Affairs and cheating have eternally been a dark feature of the romantic landscape. In a perfect world love would be shared consistently between faithful partners. The world is not perfect. Causal talk of affairs neglects the extremes of soul-wrenching devastation felt by injured partners and the soul-uplifting bliss of new-found love felt by unfaithful partners. With the widespread relaxation of ethics and morals, affairs share a similar air of a romantic right-of-passage along with now-common divorce; both signify insufficient partner strength to maintain a commitment. 

    After an affair becomes revealed an intense drama follows which includes permanently scarring traumatic wounds to the injured partner and inward conflict with guilt, shame and loss of the unfaithful partner. Couples who are in the throes of the fallout will assign blame, renegotiate their relationship contract and perhaps attempt to heal. They will endure emotional storm after storm on the insecure journey of uncertainty. Healing and repair can be tortuously slow. Couples repeatedly face the possibility of dissolution during their crisis of truth. Whether the affair was purely emotional or became sexual the pain of its wounding is just as sharp.

      Many lovers warn the other early in the relationship should the other cheat the relationship is finished; real life circumstances cause a majority of injured partners to deviate by choosing the route of forgiveness instead. The quest to resurrect love amid the scars and wreckage is marked with predictable and painful milestones. Successful couples are rewarded with a healed relationship that may be stronger than before with a renewed passion; an outcome that never justifies the infidelity.

     The unfaithful partner has a responsibility to right the wrong, demonstrate sorrow and pay the injured partner emotional compensation for the pain caused. Sorrow must be expressed in a thousand ways and a thousand times, accomplished by simply loving sincerely once again.  Reassuring that the other is important through practice of honesty, transparency and care heals the partner and the relationship. The purer the love the faster healing will accelerate. But rarely is the situation that simple. The burden is on the unfaithful partner to prove honesty and love so as to erase the strong negative message conveyed by the affair that the partner is neither loved nor good enough.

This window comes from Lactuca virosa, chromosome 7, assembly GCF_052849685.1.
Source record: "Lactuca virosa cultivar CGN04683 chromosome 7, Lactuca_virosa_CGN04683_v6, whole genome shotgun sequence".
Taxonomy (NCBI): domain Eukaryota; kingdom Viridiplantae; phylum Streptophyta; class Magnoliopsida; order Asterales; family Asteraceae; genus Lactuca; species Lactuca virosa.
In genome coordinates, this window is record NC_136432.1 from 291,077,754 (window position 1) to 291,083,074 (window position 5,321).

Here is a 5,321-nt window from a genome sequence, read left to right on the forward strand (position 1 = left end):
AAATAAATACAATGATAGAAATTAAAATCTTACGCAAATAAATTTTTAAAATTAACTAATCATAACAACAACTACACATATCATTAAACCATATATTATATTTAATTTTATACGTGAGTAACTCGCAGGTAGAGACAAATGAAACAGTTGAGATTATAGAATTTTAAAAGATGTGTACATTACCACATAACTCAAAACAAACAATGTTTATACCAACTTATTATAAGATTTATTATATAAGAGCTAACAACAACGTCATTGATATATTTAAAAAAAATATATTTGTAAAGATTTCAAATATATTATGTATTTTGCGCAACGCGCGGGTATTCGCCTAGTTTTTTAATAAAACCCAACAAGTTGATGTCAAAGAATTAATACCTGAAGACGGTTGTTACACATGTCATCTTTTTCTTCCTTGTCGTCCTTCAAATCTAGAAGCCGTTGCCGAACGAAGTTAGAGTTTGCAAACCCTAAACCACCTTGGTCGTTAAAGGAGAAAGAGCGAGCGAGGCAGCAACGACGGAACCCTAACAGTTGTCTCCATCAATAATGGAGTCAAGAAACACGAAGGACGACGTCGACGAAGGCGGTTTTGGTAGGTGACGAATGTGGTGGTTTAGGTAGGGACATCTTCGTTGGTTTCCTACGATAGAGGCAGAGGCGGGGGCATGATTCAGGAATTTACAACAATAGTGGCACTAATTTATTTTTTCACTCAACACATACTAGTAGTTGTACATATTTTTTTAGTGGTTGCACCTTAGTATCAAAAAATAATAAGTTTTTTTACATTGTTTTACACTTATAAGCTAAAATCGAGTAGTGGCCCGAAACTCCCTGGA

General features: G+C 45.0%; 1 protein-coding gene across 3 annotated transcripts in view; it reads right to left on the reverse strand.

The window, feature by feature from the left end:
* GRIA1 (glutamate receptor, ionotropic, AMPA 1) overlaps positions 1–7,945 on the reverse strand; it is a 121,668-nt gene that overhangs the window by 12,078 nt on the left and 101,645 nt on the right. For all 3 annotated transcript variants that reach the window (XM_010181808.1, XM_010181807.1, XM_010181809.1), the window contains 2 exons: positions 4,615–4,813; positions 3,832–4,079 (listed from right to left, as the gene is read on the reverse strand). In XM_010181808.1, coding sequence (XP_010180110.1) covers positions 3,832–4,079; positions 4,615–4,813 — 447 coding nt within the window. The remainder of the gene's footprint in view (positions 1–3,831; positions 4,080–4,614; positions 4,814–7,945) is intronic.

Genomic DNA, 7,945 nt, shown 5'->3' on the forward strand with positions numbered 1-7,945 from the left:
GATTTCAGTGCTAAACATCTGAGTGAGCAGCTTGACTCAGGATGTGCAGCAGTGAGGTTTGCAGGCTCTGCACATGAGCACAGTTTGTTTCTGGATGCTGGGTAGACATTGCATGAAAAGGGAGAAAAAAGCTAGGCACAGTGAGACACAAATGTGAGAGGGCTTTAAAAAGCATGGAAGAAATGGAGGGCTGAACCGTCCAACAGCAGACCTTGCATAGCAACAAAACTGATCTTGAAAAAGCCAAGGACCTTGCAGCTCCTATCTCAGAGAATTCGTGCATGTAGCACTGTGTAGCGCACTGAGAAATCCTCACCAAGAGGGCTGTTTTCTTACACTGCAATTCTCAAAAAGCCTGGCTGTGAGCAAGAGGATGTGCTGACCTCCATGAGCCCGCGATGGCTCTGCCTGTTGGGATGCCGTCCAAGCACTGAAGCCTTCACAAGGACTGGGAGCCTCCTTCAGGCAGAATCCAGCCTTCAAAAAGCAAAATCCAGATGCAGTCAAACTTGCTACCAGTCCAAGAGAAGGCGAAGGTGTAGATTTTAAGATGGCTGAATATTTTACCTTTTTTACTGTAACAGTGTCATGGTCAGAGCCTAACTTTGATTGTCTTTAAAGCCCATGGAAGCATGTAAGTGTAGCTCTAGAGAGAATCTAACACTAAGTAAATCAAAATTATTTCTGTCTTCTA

Affairs typically are experienced by unfaithful partners as intensely pleasurable and exciting. Affairs do not feel wrong; the heights of love feel like a birthright. A truth is that it is rarely wrong to love another but simultaneously it is rarely right to hurt another. The unfaithful partner may be confused between contrary feelings. He or she may feel sorry and guilty for deceit, but also grief for losing passionate love. Compassion and love for the injured partner conflict with anger and dissatisfaction from the unresolved relationship problems which pre-existed the affair. Having so much internal confusion, unfaithful partners may be hesitant to step up with pure loving and healing efforts. Ongoing pain makes the unfaithful partners impatient with slow progress of healing. Eager for release from probationary restrictions, they are tempted to express without compassion that the injured partner should “just get over it.”

     Injured partners live with excruciating pain. The revelation of an affair rocks their world, putting into question all that which was previously known and certain. The injured partner may suffer a profound and traumatic loss of self in which rage, desperation and insanity may be mixed. Cycling up and down moods can feel and seem crazy. The choice to fix the relationship or end it is a large question as is whether or not the injured partner is a fool to repair it. What felt like a secure floor has been pulled out from under him or her. Desperate to make sense of it and feel in control, an injured partner asks hundreds of detective-like questions to investigate the infidelity. Each question exposes the unfaithful partner to wave after wave of guilt and shame. Flare-ups of pain triggered by sometimes innocent situations can return the couple to ground-zero.

    An injured partner’s anger is fully justified, but if it is chronically expressed to punish progress of healing will halt and may backslide. Couples who get out of the blame game, escape from the victim/criminal mentality possess a better chance to heal. The injured partner’s difficult task is to allow the other to re-earn trust and cooperate with healing, a process that doesn’t feel fair. For the unfaithful partner, he or she must unequivocally get back on the loving track. As pain subsides, couples may begin to explore what went wrong that initially made the relationship vulnerable. Repairs are only achieved by loving in all its infinite varieties. Andrew Aaron, LICSW is a sex and relationship therapist who practices in the New Bedford Seaport.